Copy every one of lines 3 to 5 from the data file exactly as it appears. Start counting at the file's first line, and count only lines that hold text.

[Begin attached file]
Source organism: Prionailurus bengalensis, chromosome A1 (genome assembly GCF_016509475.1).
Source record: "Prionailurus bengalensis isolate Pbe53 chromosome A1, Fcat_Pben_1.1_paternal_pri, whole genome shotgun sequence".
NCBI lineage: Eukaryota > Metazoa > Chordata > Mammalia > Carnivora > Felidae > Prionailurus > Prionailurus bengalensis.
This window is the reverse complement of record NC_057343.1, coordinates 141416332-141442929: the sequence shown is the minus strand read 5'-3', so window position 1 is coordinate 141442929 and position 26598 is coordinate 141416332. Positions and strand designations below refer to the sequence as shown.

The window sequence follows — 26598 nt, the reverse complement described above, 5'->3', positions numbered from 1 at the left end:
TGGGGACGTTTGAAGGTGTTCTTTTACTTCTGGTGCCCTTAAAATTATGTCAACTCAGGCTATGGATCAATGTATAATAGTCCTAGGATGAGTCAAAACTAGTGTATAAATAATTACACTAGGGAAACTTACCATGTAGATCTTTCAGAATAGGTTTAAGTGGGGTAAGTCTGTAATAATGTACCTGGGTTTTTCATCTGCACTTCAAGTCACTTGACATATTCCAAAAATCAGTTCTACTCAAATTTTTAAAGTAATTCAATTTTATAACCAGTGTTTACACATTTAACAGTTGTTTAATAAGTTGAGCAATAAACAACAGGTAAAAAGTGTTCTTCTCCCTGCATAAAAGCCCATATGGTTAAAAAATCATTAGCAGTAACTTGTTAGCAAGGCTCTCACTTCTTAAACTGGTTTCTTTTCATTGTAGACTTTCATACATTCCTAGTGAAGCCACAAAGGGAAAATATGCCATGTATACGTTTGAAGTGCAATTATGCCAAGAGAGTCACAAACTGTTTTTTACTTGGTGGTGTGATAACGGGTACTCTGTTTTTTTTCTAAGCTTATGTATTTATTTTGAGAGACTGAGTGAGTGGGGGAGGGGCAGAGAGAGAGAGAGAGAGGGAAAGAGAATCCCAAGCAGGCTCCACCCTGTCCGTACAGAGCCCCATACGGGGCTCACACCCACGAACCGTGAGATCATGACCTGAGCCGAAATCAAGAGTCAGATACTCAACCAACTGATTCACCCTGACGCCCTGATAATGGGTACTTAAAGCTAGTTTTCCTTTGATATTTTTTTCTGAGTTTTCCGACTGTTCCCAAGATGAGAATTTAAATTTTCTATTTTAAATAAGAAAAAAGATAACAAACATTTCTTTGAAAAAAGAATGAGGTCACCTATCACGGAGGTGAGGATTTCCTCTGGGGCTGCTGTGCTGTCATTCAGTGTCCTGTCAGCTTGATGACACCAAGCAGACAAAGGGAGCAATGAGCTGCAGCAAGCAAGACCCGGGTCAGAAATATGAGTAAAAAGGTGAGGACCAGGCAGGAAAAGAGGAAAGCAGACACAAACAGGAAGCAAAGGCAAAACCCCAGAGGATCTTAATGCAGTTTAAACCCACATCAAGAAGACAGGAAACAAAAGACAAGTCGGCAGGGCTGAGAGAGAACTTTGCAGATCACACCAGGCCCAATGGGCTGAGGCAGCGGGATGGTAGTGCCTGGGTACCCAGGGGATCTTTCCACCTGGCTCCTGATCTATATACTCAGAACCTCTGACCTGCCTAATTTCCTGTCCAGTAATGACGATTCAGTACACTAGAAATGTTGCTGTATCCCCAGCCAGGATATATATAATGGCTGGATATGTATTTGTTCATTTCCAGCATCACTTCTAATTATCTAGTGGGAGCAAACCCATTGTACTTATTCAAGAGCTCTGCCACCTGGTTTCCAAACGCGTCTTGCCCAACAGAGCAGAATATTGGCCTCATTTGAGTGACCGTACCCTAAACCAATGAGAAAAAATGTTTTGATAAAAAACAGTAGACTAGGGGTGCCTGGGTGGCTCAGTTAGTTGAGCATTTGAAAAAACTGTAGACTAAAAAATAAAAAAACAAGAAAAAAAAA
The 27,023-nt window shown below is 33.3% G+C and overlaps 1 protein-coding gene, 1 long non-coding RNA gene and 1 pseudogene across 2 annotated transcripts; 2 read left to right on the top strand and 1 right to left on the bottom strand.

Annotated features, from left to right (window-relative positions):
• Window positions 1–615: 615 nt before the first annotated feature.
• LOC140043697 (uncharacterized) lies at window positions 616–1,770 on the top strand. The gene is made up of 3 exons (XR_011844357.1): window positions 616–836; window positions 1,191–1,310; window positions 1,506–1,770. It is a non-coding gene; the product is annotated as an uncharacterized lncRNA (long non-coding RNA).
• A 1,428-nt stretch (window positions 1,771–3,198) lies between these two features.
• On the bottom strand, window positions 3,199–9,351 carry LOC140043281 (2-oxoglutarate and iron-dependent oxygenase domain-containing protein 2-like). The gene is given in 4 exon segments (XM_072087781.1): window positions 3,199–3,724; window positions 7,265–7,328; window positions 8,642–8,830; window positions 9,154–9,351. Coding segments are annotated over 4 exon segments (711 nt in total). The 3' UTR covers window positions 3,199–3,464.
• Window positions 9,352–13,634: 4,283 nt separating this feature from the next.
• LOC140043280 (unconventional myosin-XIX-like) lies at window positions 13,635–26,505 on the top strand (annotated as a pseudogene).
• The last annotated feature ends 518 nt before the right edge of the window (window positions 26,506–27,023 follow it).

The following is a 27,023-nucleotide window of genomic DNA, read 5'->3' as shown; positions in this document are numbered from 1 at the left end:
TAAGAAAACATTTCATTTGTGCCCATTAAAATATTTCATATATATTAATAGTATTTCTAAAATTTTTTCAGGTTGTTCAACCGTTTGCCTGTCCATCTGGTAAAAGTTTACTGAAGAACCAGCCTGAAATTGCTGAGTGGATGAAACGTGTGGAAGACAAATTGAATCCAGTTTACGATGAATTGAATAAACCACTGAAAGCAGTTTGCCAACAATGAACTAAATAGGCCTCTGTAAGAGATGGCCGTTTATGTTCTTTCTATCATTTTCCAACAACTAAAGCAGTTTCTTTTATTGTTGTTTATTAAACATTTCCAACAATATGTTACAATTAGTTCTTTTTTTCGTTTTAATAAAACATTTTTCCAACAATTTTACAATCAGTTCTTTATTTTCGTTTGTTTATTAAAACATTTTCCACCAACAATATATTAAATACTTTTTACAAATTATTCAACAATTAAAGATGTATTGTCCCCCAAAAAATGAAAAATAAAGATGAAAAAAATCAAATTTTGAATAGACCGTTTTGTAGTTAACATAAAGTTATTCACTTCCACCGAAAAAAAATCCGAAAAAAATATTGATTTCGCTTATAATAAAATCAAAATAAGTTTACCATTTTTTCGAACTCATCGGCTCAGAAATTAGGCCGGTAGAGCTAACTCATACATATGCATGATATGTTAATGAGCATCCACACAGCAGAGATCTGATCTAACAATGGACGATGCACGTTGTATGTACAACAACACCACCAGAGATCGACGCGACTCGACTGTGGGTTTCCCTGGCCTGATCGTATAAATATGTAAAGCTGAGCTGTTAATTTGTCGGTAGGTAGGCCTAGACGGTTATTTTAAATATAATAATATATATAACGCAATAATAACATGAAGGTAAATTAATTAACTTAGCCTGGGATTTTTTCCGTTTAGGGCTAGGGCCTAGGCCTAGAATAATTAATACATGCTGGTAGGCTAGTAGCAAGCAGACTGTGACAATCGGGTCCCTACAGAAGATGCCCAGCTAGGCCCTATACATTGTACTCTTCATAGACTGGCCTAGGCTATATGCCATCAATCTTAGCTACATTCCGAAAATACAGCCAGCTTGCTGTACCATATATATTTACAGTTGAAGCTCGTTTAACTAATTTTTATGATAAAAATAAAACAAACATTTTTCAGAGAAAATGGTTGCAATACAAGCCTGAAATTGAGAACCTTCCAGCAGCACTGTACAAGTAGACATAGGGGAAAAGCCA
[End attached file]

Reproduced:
NCBI lineage: Eukaryota > Metazoa > Chordata > Mammalia > Carnivora > Felidae > Prionailurus > Prionailurus bengalensis.
This window is the reverse complement of record NC_057343.1, coordinates 141416332-141442929: the sequence shown is the minus strand read 5'-3', so window position 1 is coordinate 141442929 and position 26598 is coordinate 141416332. Positions and strand designations below refer to the sequence as shown.

The window sequence follows — 26598 nt, the reverse complement described above, 5'->3', positions numbered from 1 at the left end: